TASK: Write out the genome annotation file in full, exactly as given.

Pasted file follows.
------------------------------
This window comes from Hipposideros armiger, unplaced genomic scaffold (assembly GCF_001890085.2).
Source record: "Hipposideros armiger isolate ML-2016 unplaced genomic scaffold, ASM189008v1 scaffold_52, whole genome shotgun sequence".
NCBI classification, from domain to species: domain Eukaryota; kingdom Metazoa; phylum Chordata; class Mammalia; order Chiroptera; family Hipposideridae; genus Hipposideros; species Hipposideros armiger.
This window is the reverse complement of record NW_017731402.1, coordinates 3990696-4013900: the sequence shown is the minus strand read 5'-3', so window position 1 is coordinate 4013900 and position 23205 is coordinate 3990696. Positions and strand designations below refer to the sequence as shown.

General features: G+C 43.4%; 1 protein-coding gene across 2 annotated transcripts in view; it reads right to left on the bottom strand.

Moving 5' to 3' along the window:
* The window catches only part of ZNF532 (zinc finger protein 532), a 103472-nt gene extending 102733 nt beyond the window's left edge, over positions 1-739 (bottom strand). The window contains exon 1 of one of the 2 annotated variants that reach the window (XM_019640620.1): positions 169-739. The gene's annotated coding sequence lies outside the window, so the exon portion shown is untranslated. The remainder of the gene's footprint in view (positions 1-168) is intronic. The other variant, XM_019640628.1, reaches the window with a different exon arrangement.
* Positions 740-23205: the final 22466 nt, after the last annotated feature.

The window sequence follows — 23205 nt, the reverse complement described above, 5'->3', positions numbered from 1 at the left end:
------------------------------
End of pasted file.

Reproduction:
This window comes from Hipposideros armiger, unplaced genomic scaffold (assembly GCF_001890085.2).
Source record: "Hipposideros armiger isolate ML-2016 unplaced genomic scaffold, ASM189008v1 scaffold_52, whole genome shotgun sequence".
NCBI classification, from domain to species: domain Eukaryota; kingdom Metazoa; phylum Chordata; class Mammalia; order Chiroptera; family Hipposideridae; genus Hipposideros; species Hipposideros armiger.
This window is the reverse complement of record NW_017731402.1, coordinates 3990696-4013900: the sequence shown is the minus strand read 5'-3', so window position 1 is coordinate 4013900 and position 23205 is coordinate 3990696. Positions and strand designations below refer to the sequence as shown.

General features: G+C 43.4%; 1 protein-coding gene across 2 annotated transcripts in view; it reads right to left on the bottom strand.

Moving 5' to 3' along the window:
* The window catches only part of ZNF532 (zinc finger protein 532), a 103472-nt gene extending 102733 nt beyond the window's left edge, over positions 1-739 (bottom strand). The window contains exon 1 of one of the 2 annotated variants that reach the window (XM_019640620.1): positions 169-739. The gene's annotated coding sequence lies outside the window, so the exon portion shown is untranslated. The remainder of the gene's footprint in view (positions 1-168) is intronic. The other variant, XM_019640628.1, reaches the window with a different exon arrangement.
* Positions 740-23205: the final 22466 nt, after the last annotated feature.

The window sequence follows — 23205 nt, the reverse complement described above, 5'->3', positions numbered from 1 at the left end: